Document Detail

A linear canal-otolith interaction model to describe the human vestibulo-ocular reflex.
MedLine Citation:
PMID:  10481239     Owner:  NLM     Status:  MEDLINE    
A control systems model of the vestibulo-ocular reflex (VOR) originally derived for yaw rotation about an eccentric axis (Crane et al. 1997) was applied to data collected during ambulation and dynamic posturography. The model incorporates a linear summation of an otolith response due to head translation scaled by target distance, adding to a semi-circular canal response that depends only on angular head rotation. The results of the model were compared with human experimental data by supplying head angular velocity as determined by magnetic search coil recording as the input for the canal branch of the model and supplying linear acceleration as determined by flux gate magnetometer measurements of otolith position. The model was fit to data by determining otolith weighting that enabled the model to best fit the data. We fit to the model experimental data from normal subjects who were: standing quietly, walking, running, or making active sinusoidal head movements. We also fit data obtained during dynamic posturography tasks of: standing on a platform sliding in a horizontal plane at 0.2 Hz, standing directly on a platform tilting at 0.1 Hz, and standing on the tilting platform buffered by a 5-cm thick foam rubber cushion. Each task was done with the subject attending a target approximately 500, 100, or 50 cm distant, both in light and darkness. The model accurately predicted the observed VOR response during each test. Greater otolith weighting was required for near targets for nearly all activities, consistent with weights for the otolith component found in previous studies employing imposed rotations. The only exceptions were for vertical axis motion during standing, sliding, and tilting when the platform was buffered with foam rubber. In the horizontal axis, the model always fit near target data better with a higher otolith component. Otolith weights were similar with the target visible and in darkness. The model predicts eye movement during both passive whole-body rotation and free head movement in space implying that the VOR is controlled by a similar mechanism during both situations. Factors such as vision, proprioception, and efference copy that are available during head free motion but not during whole-body rotation are probably not important to gaze stabilization during ambulation and postural stabilizing movement. The linearity of the canal-otolith interaction was tested by re-analysis of the whole body rotation data on which the model is based (Crane et al. 1997). Normalized otolith-mediated gain enhancement was determined for each axis of rotation. This analysis uncovered minor non-linearities in the canal-otolith interaction at frequencies above 1.6 Hz and when the axis of rotation was posterior to the head.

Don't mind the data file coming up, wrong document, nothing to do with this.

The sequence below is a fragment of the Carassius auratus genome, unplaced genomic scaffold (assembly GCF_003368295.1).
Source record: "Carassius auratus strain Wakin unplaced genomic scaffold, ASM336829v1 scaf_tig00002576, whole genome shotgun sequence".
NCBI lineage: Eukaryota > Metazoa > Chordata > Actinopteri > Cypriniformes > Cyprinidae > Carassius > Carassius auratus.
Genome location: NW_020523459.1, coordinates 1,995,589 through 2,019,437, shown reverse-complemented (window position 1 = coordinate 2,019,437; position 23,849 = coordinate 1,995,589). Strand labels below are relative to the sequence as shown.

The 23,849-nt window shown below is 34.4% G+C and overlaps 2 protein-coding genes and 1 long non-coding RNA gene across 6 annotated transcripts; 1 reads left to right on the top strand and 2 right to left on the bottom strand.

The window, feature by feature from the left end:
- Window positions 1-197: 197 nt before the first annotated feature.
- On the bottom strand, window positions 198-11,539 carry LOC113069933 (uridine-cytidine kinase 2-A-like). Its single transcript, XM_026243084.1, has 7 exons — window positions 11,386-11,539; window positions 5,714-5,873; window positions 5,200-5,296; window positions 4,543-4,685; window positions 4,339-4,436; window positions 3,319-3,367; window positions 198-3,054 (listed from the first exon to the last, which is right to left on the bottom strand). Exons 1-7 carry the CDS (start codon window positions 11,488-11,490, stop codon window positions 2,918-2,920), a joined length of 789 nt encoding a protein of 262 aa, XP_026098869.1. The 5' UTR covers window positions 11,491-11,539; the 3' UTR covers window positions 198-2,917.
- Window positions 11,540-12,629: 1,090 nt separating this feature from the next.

B T Crane; J L Demer
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Publication Detail:
Type:  Journal Article; Research Support, U.S. Gov't, P.H.S.    
Journal Detail:
Title:  Biological cybernetics     Volume:  81     ISSN:  0340-1200     ISO Abbreviation:  Biol Cybern     Publication Date:  1999 Aug 
Date Detail:
Created Date:  1999-10-05     Completed Date:  1999-10-05     Revised Date:  2007-11-14    
Medline Journal Info:
Nlm Unique ID:  7502533     Medline TA:  Biol Cybern     Country:  GERMANY    
Other Details:
Languages:  eng     Pagination:  109-18     Citation Subset:  IM; S    
Department of Ophthalmology and Neurology, University of California, Los Angeles 90095-7002, USA.
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MeSH Terms
Computer Simulation*
Models, Biological*
Motor Activity
Otolithic Membrane / physiology*
Reflex, Vestibulo-Ocular / physiology*
Semicircular Canals / physiology*
Grant Support

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